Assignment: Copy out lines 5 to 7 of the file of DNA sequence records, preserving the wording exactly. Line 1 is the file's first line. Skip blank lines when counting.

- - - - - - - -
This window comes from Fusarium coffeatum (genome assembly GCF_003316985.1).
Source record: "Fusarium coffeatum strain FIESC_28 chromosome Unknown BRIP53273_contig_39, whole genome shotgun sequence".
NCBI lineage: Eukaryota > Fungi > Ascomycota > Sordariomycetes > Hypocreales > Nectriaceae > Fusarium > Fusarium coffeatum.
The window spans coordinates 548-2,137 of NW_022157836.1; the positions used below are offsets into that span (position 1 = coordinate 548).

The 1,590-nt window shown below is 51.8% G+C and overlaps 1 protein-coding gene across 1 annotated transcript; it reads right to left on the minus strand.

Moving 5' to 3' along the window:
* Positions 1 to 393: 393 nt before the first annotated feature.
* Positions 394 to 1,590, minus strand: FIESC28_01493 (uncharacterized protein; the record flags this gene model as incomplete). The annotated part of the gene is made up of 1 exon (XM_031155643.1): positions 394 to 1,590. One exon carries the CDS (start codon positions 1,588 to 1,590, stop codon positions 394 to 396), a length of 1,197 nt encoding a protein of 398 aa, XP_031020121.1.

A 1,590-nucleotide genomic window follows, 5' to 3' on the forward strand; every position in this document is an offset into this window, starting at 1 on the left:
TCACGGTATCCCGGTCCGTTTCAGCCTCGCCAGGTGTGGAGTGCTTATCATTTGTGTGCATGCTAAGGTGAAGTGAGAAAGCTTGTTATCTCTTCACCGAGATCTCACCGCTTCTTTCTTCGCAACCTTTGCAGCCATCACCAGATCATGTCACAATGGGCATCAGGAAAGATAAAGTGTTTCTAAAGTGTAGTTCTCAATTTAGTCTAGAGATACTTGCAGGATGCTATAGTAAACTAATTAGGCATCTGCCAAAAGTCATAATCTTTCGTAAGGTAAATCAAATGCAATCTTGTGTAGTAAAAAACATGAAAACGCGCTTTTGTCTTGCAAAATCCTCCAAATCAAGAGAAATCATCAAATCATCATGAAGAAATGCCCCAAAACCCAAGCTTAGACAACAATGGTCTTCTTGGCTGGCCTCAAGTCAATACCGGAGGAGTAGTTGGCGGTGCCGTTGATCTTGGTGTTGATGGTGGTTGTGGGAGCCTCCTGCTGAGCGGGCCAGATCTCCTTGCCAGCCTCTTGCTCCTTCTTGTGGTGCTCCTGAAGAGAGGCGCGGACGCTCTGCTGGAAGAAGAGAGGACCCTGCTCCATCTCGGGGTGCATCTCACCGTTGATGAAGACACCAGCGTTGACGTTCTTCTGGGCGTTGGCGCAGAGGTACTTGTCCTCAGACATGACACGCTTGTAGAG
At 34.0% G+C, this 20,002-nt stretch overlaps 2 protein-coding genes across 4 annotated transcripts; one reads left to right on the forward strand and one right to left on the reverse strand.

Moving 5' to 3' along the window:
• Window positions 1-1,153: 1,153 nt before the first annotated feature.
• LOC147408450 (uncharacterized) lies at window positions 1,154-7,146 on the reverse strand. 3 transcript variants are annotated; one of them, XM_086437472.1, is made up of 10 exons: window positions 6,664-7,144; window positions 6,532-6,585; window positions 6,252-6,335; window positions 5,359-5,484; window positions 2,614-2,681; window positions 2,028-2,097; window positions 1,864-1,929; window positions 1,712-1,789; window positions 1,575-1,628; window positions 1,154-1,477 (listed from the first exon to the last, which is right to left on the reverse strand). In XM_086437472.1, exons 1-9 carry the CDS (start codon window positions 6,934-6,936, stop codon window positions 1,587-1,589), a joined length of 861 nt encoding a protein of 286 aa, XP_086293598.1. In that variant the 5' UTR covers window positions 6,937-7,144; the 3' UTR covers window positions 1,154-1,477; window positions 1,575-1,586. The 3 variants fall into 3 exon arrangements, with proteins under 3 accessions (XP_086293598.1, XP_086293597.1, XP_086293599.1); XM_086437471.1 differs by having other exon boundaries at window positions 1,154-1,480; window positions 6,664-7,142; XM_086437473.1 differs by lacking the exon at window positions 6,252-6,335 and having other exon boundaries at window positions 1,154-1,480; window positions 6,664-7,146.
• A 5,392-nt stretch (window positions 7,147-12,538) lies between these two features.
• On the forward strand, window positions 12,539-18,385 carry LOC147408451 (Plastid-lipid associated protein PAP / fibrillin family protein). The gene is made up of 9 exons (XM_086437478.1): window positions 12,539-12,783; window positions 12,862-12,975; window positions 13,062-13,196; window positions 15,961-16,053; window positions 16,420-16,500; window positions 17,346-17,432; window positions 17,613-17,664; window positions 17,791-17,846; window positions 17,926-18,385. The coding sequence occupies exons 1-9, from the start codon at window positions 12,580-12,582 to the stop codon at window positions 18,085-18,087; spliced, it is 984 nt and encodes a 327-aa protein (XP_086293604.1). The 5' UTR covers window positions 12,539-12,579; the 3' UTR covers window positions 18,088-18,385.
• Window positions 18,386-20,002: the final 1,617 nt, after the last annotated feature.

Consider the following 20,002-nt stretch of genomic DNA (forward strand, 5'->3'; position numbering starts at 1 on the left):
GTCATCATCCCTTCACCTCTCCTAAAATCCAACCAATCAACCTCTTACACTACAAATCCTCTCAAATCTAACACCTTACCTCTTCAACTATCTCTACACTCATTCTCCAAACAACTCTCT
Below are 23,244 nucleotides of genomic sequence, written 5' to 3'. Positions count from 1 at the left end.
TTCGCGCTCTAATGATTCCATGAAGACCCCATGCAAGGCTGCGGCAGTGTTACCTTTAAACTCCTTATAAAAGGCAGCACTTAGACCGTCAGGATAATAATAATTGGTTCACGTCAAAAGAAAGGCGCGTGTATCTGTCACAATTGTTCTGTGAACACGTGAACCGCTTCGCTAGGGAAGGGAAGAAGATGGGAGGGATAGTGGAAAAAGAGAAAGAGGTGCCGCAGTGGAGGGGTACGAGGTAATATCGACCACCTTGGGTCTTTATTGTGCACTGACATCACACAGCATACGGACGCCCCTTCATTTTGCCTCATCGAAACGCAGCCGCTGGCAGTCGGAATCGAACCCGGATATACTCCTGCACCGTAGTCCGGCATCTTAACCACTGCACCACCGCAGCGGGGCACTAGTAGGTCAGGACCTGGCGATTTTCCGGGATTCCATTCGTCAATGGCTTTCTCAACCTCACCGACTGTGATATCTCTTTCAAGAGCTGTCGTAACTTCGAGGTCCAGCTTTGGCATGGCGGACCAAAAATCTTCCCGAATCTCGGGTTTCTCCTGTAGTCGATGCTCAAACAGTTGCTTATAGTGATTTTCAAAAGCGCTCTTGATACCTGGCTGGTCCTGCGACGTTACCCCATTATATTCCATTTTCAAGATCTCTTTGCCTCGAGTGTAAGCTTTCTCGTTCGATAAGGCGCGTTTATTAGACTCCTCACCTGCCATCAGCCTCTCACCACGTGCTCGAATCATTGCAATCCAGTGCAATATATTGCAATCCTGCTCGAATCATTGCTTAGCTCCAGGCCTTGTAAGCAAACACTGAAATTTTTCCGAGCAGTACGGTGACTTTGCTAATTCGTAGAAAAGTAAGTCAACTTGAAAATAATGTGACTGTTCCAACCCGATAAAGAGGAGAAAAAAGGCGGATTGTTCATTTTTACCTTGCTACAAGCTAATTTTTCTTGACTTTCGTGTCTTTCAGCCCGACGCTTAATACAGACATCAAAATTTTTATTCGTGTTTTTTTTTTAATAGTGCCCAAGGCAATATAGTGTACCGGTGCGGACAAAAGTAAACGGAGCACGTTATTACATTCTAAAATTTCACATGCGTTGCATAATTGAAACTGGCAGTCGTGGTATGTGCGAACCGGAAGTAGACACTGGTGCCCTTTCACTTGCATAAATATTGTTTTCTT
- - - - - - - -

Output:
The 1,590-nt window shown below is 51.8% G+C and overlaps 1 protein-coding gene across 1 annotated transcript; it reads right to left on the minus strand.

Moving 5' to 3' along the window:
* Positions 1 to 393: 393 nt before the first annotated feature.